The Great Divide

There\’s a reason for this:

ALMOST 5m southerners have never travelled north of the Watford Gap

And the article tells us what it is:

…the north is a desolate landscape of derelict mining villages and fish and chip shops, and is dismissed by three-fifths as “bleak” and “unsophisticated”.

So why bother to go?

12 thoughts on “The Great Divide”

  1. Gang awa’.

    People like you will never understand post-Geordie modernism or even……

    Your betters have spent years and billions creating this masterpiece and now the southern peasantry cannot even appreciate it.

  2. Absolutely, bludnok. Or to put it in North Shields terms: “hadaway ‘n’ shite ye geet southern poof!!!!”

  3. “Is the Watford Gap too narrer for the poor Cockney Sparrers to squeeze fru then?”

    As a Lambeth born Londoner who has lived and worked in many places north of the Watford gap, I can testify that in parts not too much has changed oop there since George Orwell wrote this:
    http://www.netcharles.com/orwell/essays/northandsouth.htm

    “There is nevertheless a real difference between North and South, and there is at least a tinge of truth in that picture of Southern England as one enormous Brighton inhabited by lounge-lizards. For climatic reasons the parasitic divi-dend-drawing class tend to settle in the South. In a Lancashire cotton-town you could probably go for months on end without once hearing an ’educated’ accent, whereas there can hardly be a town in the South of England where you could throw a brick without hitting the niece of a bishop.”

    For me, the Lambeth Walk still resonates:
    http://www.youtube.com/watch?v=ghr_KMrZyAc

    And the lyrics are still timely:

    Ev’rything’s free and easy,
    Do as you darn well pleasey,
    Why don’t you make your way there,
    Go there, stay there,

    Once you get down Lambeth way,
    Ev’ry evening, ev’ry day,
    You’ll find yourself doin’ the Lambeth walk.

  4. Bob,
    I worked in Lambeth in the late eighties and the local pubs were excellent, the people too. I was , however, disappointed by the Lambeth Walk which appeared to have been insensitively redeveloped. Not a single soul said “Wotcher, mate?” I had imagined, if not quite something out of Dickens, a Mary Poppinsesque London thoroughfare. Very disappointing, although hailing from Coventry I was used to mediocre post-war architecture. The Cut was much better than the Lambeth Walk. I expect it’s all changed now.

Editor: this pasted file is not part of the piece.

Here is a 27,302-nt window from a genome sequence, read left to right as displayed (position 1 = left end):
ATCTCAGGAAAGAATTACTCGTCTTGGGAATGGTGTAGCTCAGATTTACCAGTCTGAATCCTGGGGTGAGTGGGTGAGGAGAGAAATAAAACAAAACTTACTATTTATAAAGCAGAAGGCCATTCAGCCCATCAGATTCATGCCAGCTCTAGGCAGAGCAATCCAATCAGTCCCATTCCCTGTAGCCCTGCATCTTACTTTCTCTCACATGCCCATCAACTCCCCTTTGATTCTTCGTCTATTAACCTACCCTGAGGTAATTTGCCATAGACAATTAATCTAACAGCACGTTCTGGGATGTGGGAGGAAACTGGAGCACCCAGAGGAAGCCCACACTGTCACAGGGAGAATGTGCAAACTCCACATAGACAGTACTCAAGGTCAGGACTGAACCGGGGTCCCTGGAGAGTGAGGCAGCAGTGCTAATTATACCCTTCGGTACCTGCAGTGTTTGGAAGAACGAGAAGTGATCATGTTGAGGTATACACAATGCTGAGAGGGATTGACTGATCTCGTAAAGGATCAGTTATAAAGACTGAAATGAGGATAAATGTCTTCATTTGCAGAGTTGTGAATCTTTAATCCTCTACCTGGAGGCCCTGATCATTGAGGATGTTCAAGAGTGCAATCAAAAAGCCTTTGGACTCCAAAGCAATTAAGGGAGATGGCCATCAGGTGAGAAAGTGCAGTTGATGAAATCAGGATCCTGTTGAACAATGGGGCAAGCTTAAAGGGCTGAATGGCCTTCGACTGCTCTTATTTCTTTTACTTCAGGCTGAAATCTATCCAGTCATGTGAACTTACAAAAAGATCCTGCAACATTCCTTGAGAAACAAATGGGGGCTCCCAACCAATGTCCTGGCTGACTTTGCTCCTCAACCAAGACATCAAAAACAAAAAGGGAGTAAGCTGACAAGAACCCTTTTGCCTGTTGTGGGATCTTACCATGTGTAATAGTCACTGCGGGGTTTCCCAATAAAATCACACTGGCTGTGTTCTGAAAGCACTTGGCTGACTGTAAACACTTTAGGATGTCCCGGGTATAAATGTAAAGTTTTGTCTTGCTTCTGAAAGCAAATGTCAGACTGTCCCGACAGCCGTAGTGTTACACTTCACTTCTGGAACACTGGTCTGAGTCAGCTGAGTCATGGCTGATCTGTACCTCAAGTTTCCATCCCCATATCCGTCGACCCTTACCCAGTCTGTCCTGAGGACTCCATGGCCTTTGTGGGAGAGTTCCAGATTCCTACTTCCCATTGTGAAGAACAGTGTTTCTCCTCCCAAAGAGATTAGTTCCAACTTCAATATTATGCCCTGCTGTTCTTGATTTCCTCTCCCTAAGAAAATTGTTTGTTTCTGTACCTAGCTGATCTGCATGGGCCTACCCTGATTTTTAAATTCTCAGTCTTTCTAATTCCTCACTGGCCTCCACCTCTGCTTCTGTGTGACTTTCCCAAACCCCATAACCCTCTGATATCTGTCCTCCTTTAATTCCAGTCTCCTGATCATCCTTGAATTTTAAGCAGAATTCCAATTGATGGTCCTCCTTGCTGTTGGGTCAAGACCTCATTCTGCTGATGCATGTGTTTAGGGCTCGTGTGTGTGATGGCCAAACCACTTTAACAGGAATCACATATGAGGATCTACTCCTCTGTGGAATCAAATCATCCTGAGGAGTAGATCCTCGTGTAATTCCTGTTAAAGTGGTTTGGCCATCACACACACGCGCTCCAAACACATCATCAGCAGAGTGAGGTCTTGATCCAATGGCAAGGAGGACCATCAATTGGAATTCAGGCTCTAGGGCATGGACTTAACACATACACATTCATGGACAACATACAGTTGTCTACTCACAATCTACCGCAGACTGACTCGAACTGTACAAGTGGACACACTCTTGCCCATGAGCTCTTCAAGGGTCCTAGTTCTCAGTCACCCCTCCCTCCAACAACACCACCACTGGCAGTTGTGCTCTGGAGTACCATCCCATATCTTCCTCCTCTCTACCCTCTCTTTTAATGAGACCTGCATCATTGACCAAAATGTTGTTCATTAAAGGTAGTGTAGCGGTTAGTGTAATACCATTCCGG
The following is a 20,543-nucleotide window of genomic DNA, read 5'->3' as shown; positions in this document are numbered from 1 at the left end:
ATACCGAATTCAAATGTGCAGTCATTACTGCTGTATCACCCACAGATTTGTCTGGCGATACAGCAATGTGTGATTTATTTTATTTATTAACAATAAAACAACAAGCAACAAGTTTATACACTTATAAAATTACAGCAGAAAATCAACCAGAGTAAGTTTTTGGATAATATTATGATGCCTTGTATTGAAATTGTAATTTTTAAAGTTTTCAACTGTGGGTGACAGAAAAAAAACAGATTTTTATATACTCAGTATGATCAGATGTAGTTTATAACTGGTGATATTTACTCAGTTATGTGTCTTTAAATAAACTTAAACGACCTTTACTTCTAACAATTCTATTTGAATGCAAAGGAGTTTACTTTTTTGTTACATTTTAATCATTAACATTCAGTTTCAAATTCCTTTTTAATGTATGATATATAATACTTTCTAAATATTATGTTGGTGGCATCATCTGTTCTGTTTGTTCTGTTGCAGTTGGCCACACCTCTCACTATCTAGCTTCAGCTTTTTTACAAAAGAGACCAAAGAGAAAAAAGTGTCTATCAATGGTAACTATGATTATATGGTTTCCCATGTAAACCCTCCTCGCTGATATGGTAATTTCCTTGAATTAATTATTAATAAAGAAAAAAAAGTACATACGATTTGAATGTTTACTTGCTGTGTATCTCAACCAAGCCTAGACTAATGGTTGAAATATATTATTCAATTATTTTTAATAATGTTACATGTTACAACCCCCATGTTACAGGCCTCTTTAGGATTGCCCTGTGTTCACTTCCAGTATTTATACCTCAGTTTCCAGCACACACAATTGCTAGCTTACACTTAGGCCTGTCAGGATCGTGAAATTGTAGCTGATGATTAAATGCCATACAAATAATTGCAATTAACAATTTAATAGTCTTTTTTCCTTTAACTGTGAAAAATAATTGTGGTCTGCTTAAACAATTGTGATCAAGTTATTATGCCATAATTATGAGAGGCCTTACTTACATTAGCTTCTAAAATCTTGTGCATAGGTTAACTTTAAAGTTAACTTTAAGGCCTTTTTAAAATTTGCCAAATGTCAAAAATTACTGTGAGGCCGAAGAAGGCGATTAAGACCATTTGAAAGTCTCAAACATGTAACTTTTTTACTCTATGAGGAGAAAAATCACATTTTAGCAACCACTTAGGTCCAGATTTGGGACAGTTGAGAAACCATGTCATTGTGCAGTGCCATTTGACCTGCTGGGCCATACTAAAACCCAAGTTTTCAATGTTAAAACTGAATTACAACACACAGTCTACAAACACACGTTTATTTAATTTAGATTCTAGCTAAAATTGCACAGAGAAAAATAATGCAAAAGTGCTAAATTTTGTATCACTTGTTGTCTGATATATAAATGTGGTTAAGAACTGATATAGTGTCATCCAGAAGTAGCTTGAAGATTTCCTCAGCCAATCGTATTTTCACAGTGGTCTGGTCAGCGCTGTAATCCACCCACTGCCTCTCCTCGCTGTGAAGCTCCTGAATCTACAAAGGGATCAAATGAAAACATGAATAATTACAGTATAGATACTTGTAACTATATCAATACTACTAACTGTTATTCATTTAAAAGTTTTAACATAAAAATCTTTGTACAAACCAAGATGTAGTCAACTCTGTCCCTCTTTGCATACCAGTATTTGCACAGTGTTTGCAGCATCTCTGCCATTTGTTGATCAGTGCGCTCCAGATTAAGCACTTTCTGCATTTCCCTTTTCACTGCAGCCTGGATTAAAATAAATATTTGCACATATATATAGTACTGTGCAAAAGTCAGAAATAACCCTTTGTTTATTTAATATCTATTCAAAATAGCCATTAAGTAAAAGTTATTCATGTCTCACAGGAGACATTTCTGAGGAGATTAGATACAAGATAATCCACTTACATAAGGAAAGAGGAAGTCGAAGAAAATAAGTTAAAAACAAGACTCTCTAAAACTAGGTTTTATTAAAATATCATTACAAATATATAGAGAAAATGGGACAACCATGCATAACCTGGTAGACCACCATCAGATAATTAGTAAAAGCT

5. I now live about five miles from Lambeth so I don’t get to see and feel its social textures very often.

    What really impresses me is to read high-powered studies showing how much taxpayers living in London and the South East are being continually fleeced to bankroll the rest of Britain:
    http://www.oef.com/free/pdfs/finance_report(oct07).pdf

    For a map showing the extent of regional subsidies, try:
    http://www.thisislondon.co.uk/news/article-23416323-details/The+REAL+north-south+divide:+South-East+is+'bankrolling'+Britain/article.do

  6. You’ve also to consider intra-regional subsidies within London and the South East. Which London boroughs are net taxpayers? Somehow, I don’t think Tower Hamlets puts much gravy on northbound trains. The problem’s down to economic geography to a large extent. Despite IT, distance from the economic centre of gravity (western Germany) plays a very important role. Within the UK the centralisation of government in London is a de facto subsidy both in terms of direct civil service jobs and the incentive for media and business to have HQs in the capital. Regional development policy and aid packages to push industry and jobs into poorer areas have tended not to work terribly well as market forces exerted a stronger pull away. The Celtic Tiger model of low corporate taxation, less red tape, good communications and a flexibly skilled workforce appears to have been succesful in transforming the Irish economy.

  7. Contrary to popular mythology, only 18 per cent of the Civil Service work in London and only 12 per cent in Central London.

    London resident taxpayers are massive net contributors to the national Exchequer, nothwithstanding only 18 per cent of the Civil Service working in London, because of the huge gap between what London taxpayers pay into the Exchequer and government spending in London – to the tune of about £9bn a year at least.

  8. All that pretentious crap from the South, it`s a well known fact that the North has the best night life, culture and creative buzz, unlike the boring coldness of the Southerners, methinks someone is living in the past and has only read stuff from the Victorian era. We could blat on about jellied eels, smog, pearly kings and queens etc etc, but we understand that things have moved on.

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